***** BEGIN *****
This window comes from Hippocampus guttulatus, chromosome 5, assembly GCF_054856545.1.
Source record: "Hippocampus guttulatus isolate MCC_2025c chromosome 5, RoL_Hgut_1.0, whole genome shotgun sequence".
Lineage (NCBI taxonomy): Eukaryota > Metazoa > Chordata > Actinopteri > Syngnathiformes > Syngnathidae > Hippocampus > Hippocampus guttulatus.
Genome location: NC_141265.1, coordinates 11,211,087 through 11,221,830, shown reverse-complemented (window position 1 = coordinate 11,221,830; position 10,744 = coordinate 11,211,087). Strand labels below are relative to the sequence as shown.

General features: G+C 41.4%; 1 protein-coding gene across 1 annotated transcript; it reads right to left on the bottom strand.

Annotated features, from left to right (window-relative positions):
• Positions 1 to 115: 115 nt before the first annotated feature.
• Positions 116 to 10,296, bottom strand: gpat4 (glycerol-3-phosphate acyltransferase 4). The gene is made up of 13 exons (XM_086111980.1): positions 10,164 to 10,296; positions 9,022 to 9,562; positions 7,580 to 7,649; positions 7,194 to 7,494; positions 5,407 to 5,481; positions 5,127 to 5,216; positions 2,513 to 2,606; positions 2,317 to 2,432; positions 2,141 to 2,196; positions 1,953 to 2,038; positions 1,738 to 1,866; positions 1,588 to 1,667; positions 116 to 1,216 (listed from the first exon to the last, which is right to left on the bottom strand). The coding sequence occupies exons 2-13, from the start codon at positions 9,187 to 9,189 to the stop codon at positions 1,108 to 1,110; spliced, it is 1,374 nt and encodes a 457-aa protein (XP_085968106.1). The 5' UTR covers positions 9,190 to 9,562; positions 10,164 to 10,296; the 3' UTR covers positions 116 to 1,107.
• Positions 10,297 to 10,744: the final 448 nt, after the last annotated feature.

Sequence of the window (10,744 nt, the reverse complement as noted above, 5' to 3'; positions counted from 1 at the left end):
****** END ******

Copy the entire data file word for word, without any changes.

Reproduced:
This window comes from Hippocampus guttulatus, chromosome 5, assembly GCF_054856545.1.
Source record: "Hippocampus guttulatus isolate MCC_2025c chromosome 5, RoL_Hgut_1.0, whole genome shotgun sequence".
Lineage (NCBI taxonomy): Eukaryota > Metazoa > Chordata > Actinopteri > Syngnathiformes > Syngnathidae > Hippocampus > Hippocampus guttulatus.
Genome location: NC_141265.1, coordinates 11,211,087 through 11,221,830, shown reverse-complemented (window position 1 = coordinate 11,221,830; position 10,744 = coordinate 11,211,087). Strand labels below are relative to the sequence as shown.

General features: G+C 41.4%; 1 protein-coding gene across 1 annotated transcript; it reads right to left on the bottom strand.

Annotated features, from left to right (window-relative positions):
• Positions 1 to 115: 115 nt before the first annotated feature.
• Positions 116 to 10,296, bottom strand: gpat4 (glycerol-3-phosphate acyltransferase 4). The gene is made up of 13 exons (XM_086111980.1): positions 10,164 to 10,296; positions 9,022 to 9,562; positions 7,580 to 7,649; positions 7,194 to 7,494; positions 5,407 to 5,481; positions 5,127 to 5,216; positions 2,513 to 2,606; positions 2,317 to 2,432; positions 2,141 to 2,196; positions 1,953 to 2,038; positions 1,738 to 1,866; positions 1,588 to 1,667; positions 116 to 1,216 (listed from the first exon to the last, which is right to left on the bottom strand). The coding sequence occupies exons 2-13, from the start codon at positions 9,187 to 9,189 to the stop codon at positions 1,108 to 1,110; spliced, it is 1,374 nt and encodes a 457-aa protein (XP_085968106.1). The 5' UTR covers positions 9,190 to 9,562; positions 10,164 to 10,296; the 3' UTR covers positions 116 to 1,107.
• Positions 10,297 to 10,744: the final 448 nt, after the last annotated feature.

Sequence of the window (10,744 nt, the reverse complement as noted above, 5' to 3'; positions counted from 1 at the left end):